The stones scale in power, based on the dragon's HD, vary in uses from luring unintelligent fish to producing ice or light. It requires both the wielder and dragon to use standard actions to unlock and use.

CONCLUSION: All in all, it seems like a pretty interesting book, the stat blocks for the dragons are laid out perfectly, and the 2-column layout looks wonderful.

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I purchased this seeking a base class to represent the Arcane Trickster. What I got though was far more than that, especially considering the $2 price tag.

This is a fairly short PDF, only 5 pages of content, but it is all presented beautifully. The 2 column format along with a wonderful use of bold and italics really make this a solid presentation. To top it all off the art used is great, especially the cover art and the Trickster presented on page 7.

To get to the heart of the PDF, the Trickster is a solid 6th level caster with quite a few options for customization. With 6+ skills and a sizable amount of class skills, and the Crafty class feature giving you the option to boost a single one by a little bit, there is not much to desire in skills. The D8 HD with light armor and shield proficiency means you can keep the AC up decently without relying on too many defensive spells. The medium BAB will give you some of the same issues with hitting that similar classes have, but with clever use of spells, feinting, and sneak attacking, this can be helped. Spellcasting is where this class really shines. Tricksters are spontaneous casters with a limited amount of spells prepared per day. The spell slots determine how many spells you can consume for any spell level, but with a spellbook to record them in, you can compile a large amount of spells. No worries, the Trickster can still cast there spells while wearing light armor and utilizing a shield without incurring arcane spell failure.

As for other class features, the Trickster has more than a few popping up. I’ll leave the most interesting for later, but there is still plenty to talk about. Sneak Attack and Trapfinding are staples for this class and are available from first level. Crafty gives a competence bonus to one of five skills, and every 3rd level you get to chose where to put another +1. Evasion, Uncanny Dodge, Imp. Uncanny Dodge pop up at different points, but that is par for the course when it comes to this type of character. Every 6th level a bonus feat allows the Trickster to pick up some skill related or magic related feats. Sneakspell allows the Trickster to combine a touch spell and a melee sneak attack into one awesome use for a standard action; the only drawback is that if you miss, the spell is wasted. This drawback is addressed much later with Improved Sneakspell. Ranged Legerdemain allows you to use Sleight of Hand and Disable Device at a range of 30 ft, but it increases the DC by 5 and the Trickster must have 5 ranks in the appropriate skill to use it at all. Filch/Redirect Spell allows the Trickster to temporarily seize control of a spell that must be directed. Surprise Spells allows the Trickster to throw out some serious damage against flat-footed opponents by adding there sneak attack damage to the damage of the spell. The capstone ability increases the minimum (and thus the average) sneak attack damage, auto confirms critical threats, and allows the adding of metamagic feats to sneak spells without increasing the casting time.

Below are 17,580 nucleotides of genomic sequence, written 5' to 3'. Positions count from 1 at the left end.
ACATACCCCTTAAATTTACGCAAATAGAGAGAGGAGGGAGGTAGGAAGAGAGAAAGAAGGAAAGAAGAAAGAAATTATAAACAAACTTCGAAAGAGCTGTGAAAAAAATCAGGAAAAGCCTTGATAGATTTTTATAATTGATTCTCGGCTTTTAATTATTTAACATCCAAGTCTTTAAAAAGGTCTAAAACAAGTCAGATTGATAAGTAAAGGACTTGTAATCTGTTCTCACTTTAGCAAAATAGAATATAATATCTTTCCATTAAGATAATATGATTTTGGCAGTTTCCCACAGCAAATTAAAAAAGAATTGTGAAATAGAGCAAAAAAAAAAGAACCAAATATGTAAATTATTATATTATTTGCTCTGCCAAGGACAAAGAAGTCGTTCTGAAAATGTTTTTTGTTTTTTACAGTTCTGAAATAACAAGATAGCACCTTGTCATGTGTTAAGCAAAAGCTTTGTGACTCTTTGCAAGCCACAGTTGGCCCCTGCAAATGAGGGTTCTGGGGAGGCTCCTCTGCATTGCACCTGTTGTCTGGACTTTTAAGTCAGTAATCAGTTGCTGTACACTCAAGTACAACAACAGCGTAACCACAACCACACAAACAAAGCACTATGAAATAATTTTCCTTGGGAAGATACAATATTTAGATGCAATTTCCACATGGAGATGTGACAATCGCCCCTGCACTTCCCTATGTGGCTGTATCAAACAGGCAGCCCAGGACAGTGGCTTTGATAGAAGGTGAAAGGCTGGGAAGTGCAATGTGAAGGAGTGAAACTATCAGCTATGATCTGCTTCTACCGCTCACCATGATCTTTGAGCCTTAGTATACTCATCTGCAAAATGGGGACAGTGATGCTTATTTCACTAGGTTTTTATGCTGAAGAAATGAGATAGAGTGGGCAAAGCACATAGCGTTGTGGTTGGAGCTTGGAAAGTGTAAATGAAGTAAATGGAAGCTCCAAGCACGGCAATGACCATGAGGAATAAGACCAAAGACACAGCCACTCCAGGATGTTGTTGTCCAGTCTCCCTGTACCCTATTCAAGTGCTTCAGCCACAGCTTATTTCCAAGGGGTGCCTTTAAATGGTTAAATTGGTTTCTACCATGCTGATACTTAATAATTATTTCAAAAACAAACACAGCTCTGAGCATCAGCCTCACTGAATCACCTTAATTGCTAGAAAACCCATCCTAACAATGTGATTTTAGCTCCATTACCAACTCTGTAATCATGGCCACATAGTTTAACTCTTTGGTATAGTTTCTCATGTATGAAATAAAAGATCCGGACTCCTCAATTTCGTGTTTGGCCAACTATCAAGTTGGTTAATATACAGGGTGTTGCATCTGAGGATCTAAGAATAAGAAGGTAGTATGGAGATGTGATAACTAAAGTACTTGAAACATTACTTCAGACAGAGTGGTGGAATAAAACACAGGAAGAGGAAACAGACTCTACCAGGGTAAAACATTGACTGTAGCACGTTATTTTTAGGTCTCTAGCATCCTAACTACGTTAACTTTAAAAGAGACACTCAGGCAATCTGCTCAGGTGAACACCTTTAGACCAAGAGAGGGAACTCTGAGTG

The awesome thing I skipped earlier is gained at level 2. It is the Forte of the Trickster. Depending on the Forte you pick, it may be like playing an entirely different type of class.

The Acrobat Forte removes the armor check penalty for multiple skills, or gives you a bonus if you aren’t wearing any armor, and you are always considered to have a running start for jumps. Eventually you can roll two dice for acrobatics checks and choose the better result a few times per day as well as get a bonus to AC and move at full speed through threatened squares without increasing the acrobatics DC.

The Arcane Accomplice will never be alone with his trusty familiar. This familiar is a little trickier than your normal familiar as well. It can use Sleight of Hand and Disable Device as Class Skills and it also gets a weaker version of sneak attack so long as it is within 30 ft. of the Trickster. The dice rolled are only D4s but who else gets a flanking and sneak attacking buddy. At 5th level this familiar shares your Teamwork Feats and at 9th he can move before and after delivering a harmless touch spell.

The Beguile Forte is for those Tricksters that want to get in the enemies face. This forte improves your save DCs on spells cast on foes denied there Dex. Bonus to AC, increases your likelihood of penetrating of Spell Resistance. At 5th level, successfully using Bluff to feint in combat renders the Trickster’s next attack made on or before his next turn. At 9th level, the action economy of feinting improves.

The Spell Pilfer Forte allows the Trickster to steal arcane spells as they are being cast. The Trickster must pass a Spellcraft check to identify the spell (DC 15 + spell level) but if they do, they can force the caster to pass a will save or lose the spell. The trickster adds this spell to their list of known spells and the opposing caster loses it temporarily. The Trickster can cast the spell, so long as they have available slots. At 5th level the DC of the Will save increases by the Trickster’s Wisdom modifier and at 9th the Trickster may pilfer spells of a higher level than they can cast, but still cannot cast it.

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Ever want to play as a Fey?